Get your gas grill ready, purchase a ham, and bring your game as I give you the easy steps to smoking a ham on the gas grill with wood chunks.

Great Ingredients for a Great Glaze

Today’s hams now come with a variety of labels so let’s cut to the chase to ensure you know what some of them mean.  Wet Cured Hams are already smoked but still need to be cooked to kill microbes if they are labeled ‘cook before eating” or need some cooking if labeled “cooked”.  These are usually for purchase as a whole, half or bone-in shank ham.  Dry Cured Hams have been cured in a lot of salt and usually need to be soaked in ice water before cooking, which removes a great deal of the salt so it’s more edible.  Fresh Ham is uncured and uncooked.

for smoked ham on the gas grill

No matter what ham you select, you’ll need a glaze to bring greatness to the meat.  For my ham, I’m making an apricot-Dijon glaze that is so flavorful and simple.  For my glaze you’ll need the following ingredients:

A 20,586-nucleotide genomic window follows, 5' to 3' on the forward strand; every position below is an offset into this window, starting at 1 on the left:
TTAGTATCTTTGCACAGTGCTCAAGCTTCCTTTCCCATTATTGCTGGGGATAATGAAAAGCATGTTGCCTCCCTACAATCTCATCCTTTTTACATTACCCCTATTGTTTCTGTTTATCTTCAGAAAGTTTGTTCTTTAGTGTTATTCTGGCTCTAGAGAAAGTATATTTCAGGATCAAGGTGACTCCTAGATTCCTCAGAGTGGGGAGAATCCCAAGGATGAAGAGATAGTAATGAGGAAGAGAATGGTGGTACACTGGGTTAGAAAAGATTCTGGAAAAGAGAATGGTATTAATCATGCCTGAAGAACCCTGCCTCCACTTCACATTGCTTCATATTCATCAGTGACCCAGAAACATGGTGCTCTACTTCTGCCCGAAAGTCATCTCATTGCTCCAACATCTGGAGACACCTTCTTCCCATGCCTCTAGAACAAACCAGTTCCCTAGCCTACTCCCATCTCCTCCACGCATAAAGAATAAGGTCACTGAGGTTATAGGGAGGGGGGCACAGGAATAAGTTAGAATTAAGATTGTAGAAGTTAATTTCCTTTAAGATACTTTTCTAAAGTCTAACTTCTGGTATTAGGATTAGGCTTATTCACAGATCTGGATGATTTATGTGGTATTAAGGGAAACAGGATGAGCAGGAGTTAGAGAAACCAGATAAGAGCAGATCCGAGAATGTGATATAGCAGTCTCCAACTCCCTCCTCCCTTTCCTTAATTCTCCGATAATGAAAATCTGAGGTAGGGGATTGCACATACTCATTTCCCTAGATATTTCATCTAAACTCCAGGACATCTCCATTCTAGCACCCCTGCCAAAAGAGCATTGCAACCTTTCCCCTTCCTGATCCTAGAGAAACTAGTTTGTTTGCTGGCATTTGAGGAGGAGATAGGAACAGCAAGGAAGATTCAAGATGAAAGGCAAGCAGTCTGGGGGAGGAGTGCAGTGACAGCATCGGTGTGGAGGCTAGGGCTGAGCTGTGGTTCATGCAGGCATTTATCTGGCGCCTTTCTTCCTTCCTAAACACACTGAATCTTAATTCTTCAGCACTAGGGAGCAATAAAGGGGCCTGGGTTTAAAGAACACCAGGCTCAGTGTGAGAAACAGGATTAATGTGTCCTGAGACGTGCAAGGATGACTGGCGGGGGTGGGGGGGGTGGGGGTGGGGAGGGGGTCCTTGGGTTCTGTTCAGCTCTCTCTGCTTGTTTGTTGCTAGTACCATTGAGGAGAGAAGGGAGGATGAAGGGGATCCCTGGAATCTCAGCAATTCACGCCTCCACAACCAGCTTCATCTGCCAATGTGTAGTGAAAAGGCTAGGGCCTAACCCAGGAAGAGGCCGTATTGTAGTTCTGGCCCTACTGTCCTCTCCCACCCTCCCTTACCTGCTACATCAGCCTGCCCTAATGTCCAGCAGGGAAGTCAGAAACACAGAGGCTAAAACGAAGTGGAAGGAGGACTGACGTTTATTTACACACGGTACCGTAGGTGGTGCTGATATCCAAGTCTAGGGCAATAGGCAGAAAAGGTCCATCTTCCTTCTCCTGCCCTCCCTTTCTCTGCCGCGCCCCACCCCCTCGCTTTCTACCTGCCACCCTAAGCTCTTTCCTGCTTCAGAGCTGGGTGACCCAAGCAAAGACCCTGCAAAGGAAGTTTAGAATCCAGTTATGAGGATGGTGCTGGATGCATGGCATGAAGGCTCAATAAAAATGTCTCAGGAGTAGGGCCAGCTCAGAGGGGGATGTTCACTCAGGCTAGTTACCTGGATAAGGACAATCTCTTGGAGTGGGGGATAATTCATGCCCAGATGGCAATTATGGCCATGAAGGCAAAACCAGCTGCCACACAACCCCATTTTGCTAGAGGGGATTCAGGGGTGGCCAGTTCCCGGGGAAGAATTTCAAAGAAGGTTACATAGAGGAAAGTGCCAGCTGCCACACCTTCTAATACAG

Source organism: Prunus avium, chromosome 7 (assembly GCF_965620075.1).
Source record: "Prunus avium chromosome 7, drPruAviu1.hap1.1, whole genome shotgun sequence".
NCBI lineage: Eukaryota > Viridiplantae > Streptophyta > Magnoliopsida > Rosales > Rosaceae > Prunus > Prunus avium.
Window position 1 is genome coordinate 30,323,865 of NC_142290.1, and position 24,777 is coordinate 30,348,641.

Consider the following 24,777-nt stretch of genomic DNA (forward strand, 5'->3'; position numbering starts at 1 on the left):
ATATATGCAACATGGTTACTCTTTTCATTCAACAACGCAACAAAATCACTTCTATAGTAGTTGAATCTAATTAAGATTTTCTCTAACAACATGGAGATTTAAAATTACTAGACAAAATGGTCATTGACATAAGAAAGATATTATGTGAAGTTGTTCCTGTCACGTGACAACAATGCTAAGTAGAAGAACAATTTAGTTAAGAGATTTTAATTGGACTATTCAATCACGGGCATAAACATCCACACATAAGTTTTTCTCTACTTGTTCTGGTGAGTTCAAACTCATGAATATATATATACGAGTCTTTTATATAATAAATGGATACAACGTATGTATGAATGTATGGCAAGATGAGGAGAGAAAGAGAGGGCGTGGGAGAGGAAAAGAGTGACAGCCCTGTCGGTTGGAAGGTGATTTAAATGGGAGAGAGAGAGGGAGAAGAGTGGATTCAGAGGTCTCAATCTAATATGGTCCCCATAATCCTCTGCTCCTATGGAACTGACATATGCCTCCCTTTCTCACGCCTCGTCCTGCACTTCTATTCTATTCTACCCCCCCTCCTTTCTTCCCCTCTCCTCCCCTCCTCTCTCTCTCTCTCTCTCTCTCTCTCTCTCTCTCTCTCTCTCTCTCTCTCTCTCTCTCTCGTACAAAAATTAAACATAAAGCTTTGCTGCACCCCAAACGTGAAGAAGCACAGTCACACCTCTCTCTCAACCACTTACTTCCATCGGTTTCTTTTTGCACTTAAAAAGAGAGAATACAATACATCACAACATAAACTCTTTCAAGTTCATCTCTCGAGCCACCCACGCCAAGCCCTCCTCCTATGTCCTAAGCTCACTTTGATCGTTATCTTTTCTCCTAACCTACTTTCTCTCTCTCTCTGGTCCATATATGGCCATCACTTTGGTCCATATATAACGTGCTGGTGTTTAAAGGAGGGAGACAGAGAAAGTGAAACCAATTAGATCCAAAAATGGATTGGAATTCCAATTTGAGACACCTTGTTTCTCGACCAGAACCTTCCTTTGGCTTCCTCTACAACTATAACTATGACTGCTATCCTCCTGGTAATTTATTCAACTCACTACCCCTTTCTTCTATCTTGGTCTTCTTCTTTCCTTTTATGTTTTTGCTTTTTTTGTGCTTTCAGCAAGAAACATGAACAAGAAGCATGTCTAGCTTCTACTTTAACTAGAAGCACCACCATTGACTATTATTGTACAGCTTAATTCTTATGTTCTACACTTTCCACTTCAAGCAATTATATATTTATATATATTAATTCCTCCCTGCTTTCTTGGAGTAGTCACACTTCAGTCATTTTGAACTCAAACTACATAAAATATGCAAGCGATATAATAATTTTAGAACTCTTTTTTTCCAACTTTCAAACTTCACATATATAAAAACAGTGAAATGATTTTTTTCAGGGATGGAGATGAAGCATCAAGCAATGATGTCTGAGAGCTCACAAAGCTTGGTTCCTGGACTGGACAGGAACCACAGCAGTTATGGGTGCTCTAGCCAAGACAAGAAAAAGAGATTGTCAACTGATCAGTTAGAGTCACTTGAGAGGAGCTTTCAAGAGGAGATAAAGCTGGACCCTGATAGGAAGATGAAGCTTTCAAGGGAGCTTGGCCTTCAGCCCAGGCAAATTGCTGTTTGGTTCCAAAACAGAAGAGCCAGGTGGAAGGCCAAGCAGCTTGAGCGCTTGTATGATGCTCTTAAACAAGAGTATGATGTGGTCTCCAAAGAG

• ½ cup apricot preserves
  • ½ cup honey
  • 2 tablespoons brown sugar
  • 1 tablespoon Dijon-style mustard
  • 1-1/2 teaspoons Worcestershire sauce
  • soy sauce – ½ teaspoon
  • paprika – ½ teaspoon, preferably Spanish-style
  • cayenne pepper – ¼ teaspoon
  • black pepper – ¼ teaspoon
  • ¼ teaspoon cinnamon
  • 1/8 teaspoon ground cloves

In a medium bowl, combine the glaze ingredients and mix well.  Refrigerate until you need it.

Smoke First

All our apricot glaze ingredients mixed together and ready to baste our ham.